Proposal Title

The Manifestation of the African-centered Curriculum in the Pedagogical Practices of Teachers in an African–centered School during Science Instruction

Location

Hamilton A

Proposal Track

Research Project

Session Format

Presentation

Abstract

Effective and authentic educational solutions for African American students include pedagogical practices that recognize students’ socio-cultural identity as a vital element in the learning process. It is the case, however, that the genuine infusion of African American students’ culture is not evident in all classrooms, or in all disciplines. While the causes are many—and undoubtedly complex—many educators’ misunderstanding of how to effectively utilize student identity to the benefit of student learning constitute a large part of the problem. Furthermore, science, traditionally characterized as neutral and void of cultural influence, is an even more difficult subject for teachers merge with students’ home lives and their communities. This study argues that one formidable remedy can be found in providing more literature and references for pedagogical practices centered on African American students’ social, cultural and political identities as an oppressed group in society. This presentation will be of a proposed study that will utilize the qualitative case study methodology to describe the ways in which the African-centered curriculum, as informed by the Afrocentric educational philosophy, is translated into practice by teachers during science instruction in an African-centered school.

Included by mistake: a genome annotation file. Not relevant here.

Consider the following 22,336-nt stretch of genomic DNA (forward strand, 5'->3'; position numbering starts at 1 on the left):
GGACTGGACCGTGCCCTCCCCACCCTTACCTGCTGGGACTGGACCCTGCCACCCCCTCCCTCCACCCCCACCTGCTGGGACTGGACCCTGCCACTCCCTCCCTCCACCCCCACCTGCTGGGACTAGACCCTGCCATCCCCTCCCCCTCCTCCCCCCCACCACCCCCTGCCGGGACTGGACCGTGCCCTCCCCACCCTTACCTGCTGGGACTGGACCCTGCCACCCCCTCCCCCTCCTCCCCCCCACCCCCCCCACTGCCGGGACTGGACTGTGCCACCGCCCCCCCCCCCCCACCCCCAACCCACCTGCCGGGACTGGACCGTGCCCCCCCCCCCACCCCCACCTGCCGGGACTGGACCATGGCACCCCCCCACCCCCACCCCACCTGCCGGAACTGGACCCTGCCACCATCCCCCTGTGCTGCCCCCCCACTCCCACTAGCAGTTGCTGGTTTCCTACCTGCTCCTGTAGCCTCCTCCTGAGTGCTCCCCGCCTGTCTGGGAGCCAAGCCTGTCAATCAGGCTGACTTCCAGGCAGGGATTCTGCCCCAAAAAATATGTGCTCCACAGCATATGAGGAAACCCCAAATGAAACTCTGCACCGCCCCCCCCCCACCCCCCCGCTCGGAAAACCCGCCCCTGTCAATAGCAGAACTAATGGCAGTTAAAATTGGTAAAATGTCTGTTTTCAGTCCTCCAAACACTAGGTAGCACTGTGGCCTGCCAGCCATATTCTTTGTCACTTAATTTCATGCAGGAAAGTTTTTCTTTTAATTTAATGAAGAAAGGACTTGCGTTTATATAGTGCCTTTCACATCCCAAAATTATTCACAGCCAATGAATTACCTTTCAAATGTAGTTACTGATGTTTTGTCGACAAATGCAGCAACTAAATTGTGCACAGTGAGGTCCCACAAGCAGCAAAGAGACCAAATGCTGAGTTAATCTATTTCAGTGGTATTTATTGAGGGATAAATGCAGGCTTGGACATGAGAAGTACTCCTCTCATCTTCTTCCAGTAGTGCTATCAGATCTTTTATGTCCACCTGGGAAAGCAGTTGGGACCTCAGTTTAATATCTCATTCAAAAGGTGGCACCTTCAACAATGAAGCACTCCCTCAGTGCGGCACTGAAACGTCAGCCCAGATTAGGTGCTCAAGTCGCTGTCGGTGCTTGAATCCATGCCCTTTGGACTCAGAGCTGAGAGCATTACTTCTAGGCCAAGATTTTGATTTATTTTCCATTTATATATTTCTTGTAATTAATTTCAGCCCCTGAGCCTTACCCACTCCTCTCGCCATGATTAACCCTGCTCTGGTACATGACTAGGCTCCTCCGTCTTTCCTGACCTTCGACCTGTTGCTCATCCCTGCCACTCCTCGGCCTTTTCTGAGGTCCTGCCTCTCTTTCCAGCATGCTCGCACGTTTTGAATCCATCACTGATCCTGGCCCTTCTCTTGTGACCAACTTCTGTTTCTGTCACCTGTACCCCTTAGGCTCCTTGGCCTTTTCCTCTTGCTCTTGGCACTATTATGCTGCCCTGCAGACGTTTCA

Keywords

African-centered schools, science education, pedagogical practices, Afrocentric educational philosophy, culturally relevant pedagogy

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Oct 7th, 9:00 AM Oct 7th, 10:15 AM

The Manifestation of the African-centered Curriculum in the Pedagogical Practices of Teachers in an African–centered School during Science Instruction

Hamilton A

Effective and authentic educational solutions for African American students include pedagogical practices that recognize students’ socio-cultural identity as a vital element in the learning process. It is the case, however, that the genuine infusion of African American students’ culture is not evident in all classrooms, or in all disciplines. While the causes are many—and undoubtedly complex—many educators’ misunderstanding of how to effectively utilize student identity to the benefit of student learning constitute a large part of the problem. Furthermore, science, traditionally characterized as neutral and void of cultural influence, is an even more difficult subject for teachers merge with students’ home lives and their communities. This study argues that one formidable remedy can be found in providing more literature and references for pedagogical practices centered on African American students’ social, cultural and political identities as an oppressed group in society. This presentation will be of a proposed study that will utilize the qualitative case study methodology to describe the ways in which the African-centered curriculum, as informed by the Afrocentric educational philosophy, is translated into practice by teachers during science instruction in an African-centered school.